How good is your management team about prioritizing new initiatives so that the team can focus on turning them into reality?
The answer is super-important. Your company may have better ideas than the competition, but how it delivers against those strategic notions is just as critical for success, at least according to a McKinsey & Company global survey of more than 2,000 executives.
The McKinsey Implementation Capability Assessment centered on managers who have lived through major business model transformations or change initiatives. The high-level conclusion: businesses can't expect major change to happen without clear processes that drive accountability and commitment, no matter how logical or exciting the opportunity might be. In other words, you can't just expect new strategies to catch on virally. It takes discipline to pull them off.
What's more, the results offer a very compelling reason to get things right. The respondents identified as "good implementers" also tended to score themselves higher when it came to financial performance, the research shows.
In an article about the research, McKinsey notes, "Some opportunities that are prioritized will not be implemented. Others will be implemented but will not achieve bottom-line impact. A final set may achieve bottom-line impact, but it will not be sustained. Yet good implementers retain more value at every stage of the process than poor implementers do, and the impact is significant."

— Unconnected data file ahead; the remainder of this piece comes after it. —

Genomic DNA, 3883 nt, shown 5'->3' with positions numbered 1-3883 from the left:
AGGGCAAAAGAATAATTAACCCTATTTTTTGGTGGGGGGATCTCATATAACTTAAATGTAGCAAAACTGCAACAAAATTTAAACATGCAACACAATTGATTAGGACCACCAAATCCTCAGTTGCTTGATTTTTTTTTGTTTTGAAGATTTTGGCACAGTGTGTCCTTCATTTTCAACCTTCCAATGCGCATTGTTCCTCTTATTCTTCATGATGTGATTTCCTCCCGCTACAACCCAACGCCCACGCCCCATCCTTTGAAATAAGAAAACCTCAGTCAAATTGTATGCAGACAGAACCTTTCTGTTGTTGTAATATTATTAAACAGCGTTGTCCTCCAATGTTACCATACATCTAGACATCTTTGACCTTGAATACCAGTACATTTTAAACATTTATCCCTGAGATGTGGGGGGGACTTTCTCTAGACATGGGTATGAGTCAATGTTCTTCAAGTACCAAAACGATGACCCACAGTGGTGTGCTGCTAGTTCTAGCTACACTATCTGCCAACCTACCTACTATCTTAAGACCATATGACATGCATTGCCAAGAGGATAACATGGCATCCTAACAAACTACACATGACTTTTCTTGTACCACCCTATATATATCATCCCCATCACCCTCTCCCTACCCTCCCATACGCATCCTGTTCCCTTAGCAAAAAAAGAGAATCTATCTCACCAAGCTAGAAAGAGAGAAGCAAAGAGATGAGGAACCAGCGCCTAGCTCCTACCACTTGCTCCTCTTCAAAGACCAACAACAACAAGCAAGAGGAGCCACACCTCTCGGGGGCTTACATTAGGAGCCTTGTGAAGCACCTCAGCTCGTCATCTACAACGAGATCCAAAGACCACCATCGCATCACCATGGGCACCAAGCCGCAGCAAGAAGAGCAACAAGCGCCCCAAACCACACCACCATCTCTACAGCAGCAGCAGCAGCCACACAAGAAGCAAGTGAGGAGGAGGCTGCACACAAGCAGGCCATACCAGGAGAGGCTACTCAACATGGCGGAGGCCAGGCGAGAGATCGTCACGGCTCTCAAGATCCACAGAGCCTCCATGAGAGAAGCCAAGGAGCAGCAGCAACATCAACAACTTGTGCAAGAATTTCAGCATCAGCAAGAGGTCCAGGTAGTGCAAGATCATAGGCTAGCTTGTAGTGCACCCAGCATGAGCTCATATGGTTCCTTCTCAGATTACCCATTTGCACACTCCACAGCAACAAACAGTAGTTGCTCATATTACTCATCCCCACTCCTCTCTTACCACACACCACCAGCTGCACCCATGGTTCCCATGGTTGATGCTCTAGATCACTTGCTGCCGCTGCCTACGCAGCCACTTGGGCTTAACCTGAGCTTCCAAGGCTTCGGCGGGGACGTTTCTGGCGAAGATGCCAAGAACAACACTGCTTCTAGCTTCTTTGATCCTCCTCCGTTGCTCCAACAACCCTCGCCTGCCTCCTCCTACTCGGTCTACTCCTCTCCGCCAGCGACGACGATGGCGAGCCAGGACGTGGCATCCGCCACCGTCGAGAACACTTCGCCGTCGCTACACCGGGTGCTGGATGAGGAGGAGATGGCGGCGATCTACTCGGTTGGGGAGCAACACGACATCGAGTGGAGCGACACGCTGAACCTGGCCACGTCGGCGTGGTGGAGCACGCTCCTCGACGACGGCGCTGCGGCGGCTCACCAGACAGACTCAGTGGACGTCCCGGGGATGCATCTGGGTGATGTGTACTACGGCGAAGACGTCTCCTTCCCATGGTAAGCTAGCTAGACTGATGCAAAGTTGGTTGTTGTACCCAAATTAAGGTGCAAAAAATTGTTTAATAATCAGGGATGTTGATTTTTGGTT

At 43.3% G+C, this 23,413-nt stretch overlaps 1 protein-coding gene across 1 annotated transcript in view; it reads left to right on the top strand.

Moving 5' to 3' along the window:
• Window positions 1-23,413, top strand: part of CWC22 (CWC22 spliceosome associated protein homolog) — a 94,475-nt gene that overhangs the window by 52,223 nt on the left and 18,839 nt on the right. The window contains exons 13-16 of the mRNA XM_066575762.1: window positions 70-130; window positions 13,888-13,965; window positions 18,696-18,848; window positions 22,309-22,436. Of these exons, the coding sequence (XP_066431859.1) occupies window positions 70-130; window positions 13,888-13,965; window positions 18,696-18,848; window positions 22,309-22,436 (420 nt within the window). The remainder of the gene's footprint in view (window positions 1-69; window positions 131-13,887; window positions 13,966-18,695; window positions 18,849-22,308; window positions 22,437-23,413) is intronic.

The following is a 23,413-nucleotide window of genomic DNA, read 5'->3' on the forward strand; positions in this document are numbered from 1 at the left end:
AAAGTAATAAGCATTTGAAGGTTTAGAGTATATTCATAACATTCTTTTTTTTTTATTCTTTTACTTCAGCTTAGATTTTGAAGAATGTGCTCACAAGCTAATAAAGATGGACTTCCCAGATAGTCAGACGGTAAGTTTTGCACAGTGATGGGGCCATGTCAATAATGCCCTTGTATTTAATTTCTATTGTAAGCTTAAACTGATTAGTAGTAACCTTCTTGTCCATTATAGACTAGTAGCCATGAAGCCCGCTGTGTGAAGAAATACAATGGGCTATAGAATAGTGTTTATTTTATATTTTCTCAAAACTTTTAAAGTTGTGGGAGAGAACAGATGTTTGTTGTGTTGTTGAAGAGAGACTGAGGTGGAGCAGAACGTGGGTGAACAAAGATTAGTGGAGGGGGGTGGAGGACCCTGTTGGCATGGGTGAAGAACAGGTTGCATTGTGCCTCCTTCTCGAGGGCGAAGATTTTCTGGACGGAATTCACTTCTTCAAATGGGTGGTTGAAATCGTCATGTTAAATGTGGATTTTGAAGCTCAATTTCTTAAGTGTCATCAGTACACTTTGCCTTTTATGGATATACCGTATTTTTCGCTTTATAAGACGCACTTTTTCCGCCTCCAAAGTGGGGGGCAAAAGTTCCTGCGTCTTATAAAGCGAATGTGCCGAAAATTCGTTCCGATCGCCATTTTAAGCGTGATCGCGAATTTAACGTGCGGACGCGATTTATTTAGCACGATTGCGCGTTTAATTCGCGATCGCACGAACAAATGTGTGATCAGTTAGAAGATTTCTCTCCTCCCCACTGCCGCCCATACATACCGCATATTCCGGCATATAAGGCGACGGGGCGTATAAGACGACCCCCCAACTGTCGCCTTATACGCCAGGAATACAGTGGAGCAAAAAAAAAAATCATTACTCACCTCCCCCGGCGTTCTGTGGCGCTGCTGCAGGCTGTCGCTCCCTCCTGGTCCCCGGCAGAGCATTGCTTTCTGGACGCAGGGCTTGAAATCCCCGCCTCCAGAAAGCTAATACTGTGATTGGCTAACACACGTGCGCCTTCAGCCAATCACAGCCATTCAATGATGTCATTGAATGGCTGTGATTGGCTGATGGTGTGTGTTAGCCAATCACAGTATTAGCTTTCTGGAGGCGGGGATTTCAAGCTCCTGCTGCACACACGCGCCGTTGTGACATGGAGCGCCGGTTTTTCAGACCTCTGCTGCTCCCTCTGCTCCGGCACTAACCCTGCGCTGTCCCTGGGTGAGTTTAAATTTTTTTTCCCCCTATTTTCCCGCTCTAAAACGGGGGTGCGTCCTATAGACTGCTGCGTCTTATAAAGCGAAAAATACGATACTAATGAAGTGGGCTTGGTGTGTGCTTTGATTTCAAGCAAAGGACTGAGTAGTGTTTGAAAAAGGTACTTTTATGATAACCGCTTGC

So what are their secrets?
According to the McKinsey analysis, it comes down to seven considerations (ranked in order of importance):
- Ownership and commitment at every level of the organization
- Focused prioritization
- Clear chain of accountability
- Use of standard change processes
- A long-term perspective
- A willingness to adapt on the fly, if something can be done differently
- Enough resources to get the job done
It's time to ask how well your organization executes against those best practices.